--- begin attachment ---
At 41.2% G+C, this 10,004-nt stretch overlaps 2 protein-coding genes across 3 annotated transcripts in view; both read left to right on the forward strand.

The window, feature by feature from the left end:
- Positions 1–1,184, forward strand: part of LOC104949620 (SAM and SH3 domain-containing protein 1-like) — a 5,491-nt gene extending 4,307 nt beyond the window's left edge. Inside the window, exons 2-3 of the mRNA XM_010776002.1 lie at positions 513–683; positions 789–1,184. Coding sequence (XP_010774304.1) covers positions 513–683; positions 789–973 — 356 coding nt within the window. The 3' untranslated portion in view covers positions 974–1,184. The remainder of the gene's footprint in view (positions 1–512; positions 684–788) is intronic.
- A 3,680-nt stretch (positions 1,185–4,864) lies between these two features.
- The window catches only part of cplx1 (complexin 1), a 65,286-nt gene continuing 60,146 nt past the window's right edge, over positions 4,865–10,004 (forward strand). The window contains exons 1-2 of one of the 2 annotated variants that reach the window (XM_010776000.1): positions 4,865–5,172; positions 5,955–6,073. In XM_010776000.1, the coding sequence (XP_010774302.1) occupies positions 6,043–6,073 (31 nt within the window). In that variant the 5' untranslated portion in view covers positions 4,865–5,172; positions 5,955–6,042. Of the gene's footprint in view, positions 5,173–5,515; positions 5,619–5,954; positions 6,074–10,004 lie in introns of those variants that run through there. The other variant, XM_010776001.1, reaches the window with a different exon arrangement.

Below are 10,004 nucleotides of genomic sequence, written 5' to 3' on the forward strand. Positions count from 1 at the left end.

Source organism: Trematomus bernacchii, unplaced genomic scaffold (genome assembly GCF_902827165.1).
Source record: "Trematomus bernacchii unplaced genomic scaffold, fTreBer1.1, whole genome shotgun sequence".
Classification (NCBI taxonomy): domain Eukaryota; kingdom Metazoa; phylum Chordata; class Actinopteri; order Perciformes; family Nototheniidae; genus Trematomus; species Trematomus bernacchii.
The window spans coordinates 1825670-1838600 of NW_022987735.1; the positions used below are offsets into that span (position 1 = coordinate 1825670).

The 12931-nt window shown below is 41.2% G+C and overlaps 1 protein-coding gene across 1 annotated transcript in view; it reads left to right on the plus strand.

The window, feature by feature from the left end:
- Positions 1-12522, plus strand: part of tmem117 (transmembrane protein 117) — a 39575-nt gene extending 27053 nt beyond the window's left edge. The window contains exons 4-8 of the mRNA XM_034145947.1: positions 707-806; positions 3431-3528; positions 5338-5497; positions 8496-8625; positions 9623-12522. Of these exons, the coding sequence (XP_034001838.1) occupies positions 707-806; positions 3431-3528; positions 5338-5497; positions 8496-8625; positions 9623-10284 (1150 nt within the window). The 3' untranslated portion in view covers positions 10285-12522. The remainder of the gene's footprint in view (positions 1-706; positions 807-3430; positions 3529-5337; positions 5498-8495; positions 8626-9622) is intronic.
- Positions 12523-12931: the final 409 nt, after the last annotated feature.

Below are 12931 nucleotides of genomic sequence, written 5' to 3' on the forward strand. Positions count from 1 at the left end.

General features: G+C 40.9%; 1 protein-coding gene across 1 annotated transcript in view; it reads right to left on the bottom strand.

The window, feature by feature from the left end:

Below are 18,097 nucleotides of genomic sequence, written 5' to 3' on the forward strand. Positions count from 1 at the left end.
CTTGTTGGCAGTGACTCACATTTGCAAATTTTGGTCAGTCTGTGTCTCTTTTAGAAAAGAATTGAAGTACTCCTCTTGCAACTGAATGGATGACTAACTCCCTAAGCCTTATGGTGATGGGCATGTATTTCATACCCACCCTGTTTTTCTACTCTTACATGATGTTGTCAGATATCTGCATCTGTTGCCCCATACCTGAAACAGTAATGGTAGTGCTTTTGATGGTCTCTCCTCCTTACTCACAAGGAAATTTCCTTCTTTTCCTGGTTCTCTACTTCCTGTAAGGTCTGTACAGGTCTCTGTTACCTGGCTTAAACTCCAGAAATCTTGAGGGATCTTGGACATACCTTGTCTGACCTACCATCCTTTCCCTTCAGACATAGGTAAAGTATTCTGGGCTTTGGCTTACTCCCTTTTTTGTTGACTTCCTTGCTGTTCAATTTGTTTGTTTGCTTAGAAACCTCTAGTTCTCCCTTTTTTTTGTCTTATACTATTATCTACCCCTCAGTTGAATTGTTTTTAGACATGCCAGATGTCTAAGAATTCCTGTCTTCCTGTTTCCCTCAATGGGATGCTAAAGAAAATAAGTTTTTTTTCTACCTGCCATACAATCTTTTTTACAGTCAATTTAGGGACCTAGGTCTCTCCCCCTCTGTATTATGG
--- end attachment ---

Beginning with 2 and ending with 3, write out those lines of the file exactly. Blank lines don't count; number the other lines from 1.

The window, feature by feature from the left end:
- Positions 1–1,184, forward strand: part of LOC104949620 (SAM and SH3 domain-containing protein 1-like) — a 5,491-nt gene extending 4,307 nt beyond the window's left edge. Inside the window, exons 2-3 of the mRNA XM_010776002.1 lie at positions 513–683; positions 789–1,184. Coding sequence (XP_010774304.1) covers positions 513–683; positions 789–973 — 356 coding nt within the window. The 3' untranslated portion in view covers positions 974–1,184. The remainder of the gene's footprint in view (positions 1–512; positions 684–788) is intronic.